Bradley Wright-Phillips hit a shot from distance that flew up courtesy of a deflection and was saved and superbly held by Ben Amos. The best chance of the half then fell to Sone Aluko. Alex Bruce played a ball up to Proschwitz who chested down for Evans. He slid Aluko into space on the right of their box and Aluko drew ‘keeper Hamer but shot straight at him. He had to score. As half time approached, Charlton had the best spell of the game with wicked cross after wicked cross causing havoc in the Tigers penalty area. It started with a ball to the back post where Pritchard caught out Dudgeon. Dudge leant on him enough to stop him heading for goal, no Charlton player could connect with his knock down and it was scrambled behind for a corner. The corner was whipped brilliantly to the far post but no-one connected and Rosenior poked it behind. The ball was returned into the box from the cleared corner and Leon Cort headed just over from a fair way out. Charlton attacked again and Kermorgant met a low cross on the volley but Amos saved (Looked a clear foul on Aluko in the build-up). Another superb back-post corner followed and Alex Bruce got in between two attackers to head behind. Excellent defending. The last corner was another fantastic ball in with pace and Leon Cort met it but headed wide. The half-time whistle brought welcome relief after that onslaught.

Half-time also brought the weather. Rain had been threatening for most of the first half but we’d only had a small shower. During half-time a tremendous thunderstorm arrived complete with near-torrential rain. It was fun to hear the oohs and aahs from the crowd as fork lightning struck behind the stands. It rained for most of the second half which meant the game was played in really tricky conditions. The ground was sticky and heavy, the ball held up in places and defenders and goalkeepers were almost caught out numerous times while reacting normally to abnormal situations. I thought we could have made a positive change at half time by taking off Evans or McKenna, sitting Koren deeper and adding another attacking player. As it turned out, that was unnecessary. The Tigers experience meant we took control of the game in the second half and were only susceptible to the odd counter-attack and some stupidly conceded set pieces. Charlton had a goal disallowed early on as Wright-Phillips raced clear of Faye, shot at Amos and Kermorgant turned in the rebound. Either no-one had noticed the linesman was flagging much earlier or he game a very odd offside against Kermorgant in the second phase of play.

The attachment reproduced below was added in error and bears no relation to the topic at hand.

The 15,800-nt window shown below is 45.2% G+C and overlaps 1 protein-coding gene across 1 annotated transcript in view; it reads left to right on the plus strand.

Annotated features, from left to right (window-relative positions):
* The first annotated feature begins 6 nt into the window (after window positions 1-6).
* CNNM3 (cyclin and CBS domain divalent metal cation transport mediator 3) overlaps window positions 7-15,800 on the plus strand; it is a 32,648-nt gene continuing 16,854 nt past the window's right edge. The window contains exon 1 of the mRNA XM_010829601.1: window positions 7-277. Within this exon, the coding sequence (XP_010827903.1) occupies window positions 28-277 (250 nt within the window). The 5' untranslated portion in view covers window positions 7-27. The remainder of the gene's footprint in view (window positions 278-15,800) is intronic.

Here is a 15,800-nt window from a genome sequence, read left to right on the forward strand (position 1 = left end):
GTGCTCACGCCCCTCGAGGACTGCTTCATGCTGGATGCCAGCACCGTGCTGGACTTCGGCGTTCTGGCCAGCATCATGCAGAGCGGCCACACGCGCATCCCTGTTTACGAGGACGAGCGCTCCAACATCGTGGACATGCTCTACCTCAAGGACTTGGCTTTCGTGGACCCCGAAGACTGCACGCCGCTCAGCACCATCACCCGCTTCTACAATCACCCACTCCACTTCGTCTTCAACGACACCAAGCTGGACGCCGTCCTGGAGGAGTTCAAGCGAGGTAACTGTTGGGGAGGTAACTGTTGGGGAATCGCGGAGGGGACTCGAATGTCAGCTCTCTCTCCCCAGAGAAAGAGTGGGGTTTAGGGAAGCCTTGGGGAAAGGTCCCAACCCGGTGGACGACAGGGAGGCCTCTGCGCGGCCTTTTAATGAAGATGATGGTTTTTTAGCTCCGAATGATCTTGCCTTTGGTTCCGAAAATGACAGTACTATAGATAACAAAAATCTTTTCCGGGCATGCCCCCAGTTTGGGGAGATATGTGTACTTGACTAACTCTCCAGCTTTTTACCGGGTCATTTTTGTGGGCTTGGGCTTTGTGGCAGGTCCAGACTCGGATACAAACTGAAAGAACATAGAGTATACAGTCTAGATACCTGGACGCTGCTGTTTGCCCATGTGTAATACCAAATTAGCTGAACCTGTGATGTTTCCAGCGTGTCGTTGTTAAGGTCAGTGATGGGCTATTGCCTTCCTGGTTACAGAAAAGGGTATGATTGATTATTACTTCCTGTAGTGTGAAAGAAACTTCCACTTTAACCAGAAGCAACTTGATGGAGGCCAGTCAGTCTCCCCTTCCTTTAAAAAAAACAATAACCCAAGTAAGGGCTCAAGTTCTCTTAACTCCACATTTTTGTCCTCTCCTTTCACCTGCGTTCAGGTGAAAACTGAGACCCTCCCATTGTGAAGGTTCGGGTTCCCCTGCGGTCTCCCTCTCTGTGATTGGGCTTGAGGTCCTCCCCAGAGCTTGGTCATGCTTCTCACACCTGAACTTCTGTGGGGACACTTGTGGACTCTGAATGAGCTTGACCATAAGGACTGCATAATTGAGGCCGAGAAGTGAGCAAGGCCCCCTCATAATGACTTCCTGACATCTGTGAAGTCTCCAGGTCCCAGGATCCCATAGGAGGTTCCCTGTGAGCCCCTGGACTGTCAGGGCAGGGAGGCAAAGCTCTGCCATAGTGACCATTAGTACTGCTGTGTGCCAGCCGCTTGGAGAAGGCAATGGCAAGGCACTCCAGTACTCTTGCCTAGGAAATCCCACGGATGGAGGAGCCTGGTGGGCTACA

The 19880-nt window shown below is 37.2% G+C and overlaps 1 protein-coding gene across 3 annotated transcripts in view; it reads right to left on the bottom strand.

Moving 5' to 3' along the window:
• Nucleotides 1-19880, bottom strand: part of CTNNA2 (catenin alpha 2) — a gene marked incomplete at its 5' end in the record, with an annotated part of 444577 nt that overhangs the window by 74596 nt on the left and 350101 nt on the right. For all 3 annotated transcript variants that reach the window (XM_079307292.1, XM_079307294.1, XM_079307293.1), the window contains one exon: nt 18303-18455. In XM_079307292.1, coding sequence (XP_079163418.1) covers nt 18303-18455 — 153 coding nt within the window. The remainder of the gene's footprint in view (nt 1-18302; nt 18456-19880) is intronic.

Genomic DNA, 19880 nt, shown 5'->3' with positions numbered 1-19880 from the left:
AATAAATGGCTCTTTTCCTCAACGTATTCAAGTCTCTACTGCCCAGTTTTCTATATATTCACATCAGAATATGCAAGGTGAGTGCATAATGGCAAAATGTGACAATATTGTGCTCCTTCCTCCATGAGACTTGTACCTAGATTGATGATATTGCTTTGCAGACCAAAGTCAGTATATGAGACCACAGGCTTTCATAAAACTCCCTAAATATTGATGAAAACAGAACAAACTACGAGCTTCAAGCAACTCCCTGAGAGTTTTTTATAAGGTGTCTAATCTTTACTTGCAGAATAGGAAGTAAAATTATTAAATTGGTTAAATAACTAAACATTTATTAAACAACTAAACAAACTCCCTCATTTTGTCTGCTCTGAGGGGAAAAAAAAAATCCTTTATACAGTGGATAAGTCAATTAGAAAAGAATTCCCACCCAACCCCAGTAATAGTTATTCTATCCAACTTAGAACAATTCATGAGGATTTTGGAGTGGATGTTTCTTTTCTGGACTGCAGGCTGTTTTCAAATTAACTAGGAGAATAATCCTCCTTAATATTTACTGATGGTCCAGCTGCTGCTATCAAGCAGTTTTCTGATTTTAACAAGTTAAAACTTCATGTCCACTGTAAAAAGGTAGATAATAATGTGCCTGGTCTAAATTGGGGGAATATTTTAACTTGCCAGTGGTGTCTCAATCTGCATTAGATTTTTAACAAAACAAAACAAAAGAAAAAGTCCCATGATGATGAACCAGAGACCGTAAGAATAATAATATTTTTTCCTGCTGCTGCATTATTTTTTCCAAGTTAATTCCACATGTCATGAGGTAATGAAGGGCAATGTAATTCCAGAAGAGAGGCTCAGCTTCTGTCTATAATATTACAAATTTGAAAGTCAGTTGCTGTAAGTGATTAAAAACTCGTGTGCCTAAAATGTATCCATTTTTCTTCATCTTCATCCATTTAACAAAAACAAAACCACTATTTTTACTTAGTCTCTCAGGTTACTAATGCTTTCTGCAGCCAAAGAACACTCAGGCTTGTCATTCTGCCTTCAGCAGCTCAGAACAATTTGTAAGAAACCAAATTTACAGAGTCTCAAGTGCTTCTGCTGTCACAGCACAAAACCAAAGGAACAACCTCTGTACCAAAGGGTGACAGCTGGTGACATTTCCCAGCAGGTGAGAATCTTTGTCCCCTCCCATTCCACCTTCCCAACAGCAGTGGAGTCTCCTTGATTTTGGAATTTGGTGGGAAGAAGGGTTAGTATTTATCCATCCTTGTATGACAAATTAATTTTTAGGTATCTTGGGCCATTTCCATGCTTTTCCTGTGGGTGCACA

Robert Koren then crossed from the left, Corry Evans was arriving and had a first time shot on but Proschwitz controlled the ball, took it away from goal and then turned and hit a tame shot. It just needed a little communication between the two. Aluko hit a decent shot that had the sting taken out of it by a deflection while the state of the pitch stopped Aluko breaking from our half when it held the ball up as he tried to run clear. The Tigers were well in control with McKenna coping best with the conditions and pulling the strings and Dudgeon and Rosenior offering a great option out wide. McShane replaced the injured Bruce and then Jay Simpson replaced Proschwitz who got a warm applause for his hard work in tough conditions. McShane was caught in the air by Kermorgant and if the arm to his face wasn’t bad enough, he landed on his head and neck and folded himself in half. It was a scary looking situation and he didn’t move at first. I commented that he was as “hard as nails” but that was more in hope that he wouldn’t be badly hurt. After a couple of minutes of attention he refused the stretcher that had been brought on, and not only walked off but finished the game.

Jay Simpson’s arrival gave The Tigers a burst of energy up front and he and Aluko pressurised their defenders and were almost rewarded for it. Simpson was rolled in down the right but scuffed his shot through two defenders and it wandered wide of the far post. In stoppage time Simpson bullied Cort off the ball (illegally) but shot straight at Hamer while a good Tigers break saw Koren find Aluko who out-paced the full-back but shot harmlessly at Hamer again. In the midst of all this, The Tigers had the best chance of the game. Of any game, in fact. McKenna found Aluko who played in Simpson on the left. He poked a shot at goal that Hamer saved but let go and Aluko had followed up for a tap in. As the Tigers faithful behind the goal celebrated prematurely Hamer somehow turned the ball wide from his prone position. That was a sickener.

While it was disappointing that we didn’t win the game it was a reasonable point that most of us would have taken beforehand. The return of four points from two games isn’t bad when you consider that two of the three games have come away from home and two have been against well-fancied sides and another against the League One Champions who beat Leicester City in mid-week. The Tigers first 7 games also contain games with more of the bookies favourites for promotion in Bolton, Leeds and Leicester.  It’s a tough start that combined with bedding in new players and a new manager makes it imperative that everyone stays a little patient if we’ve not amassed a ton of points after 10 games.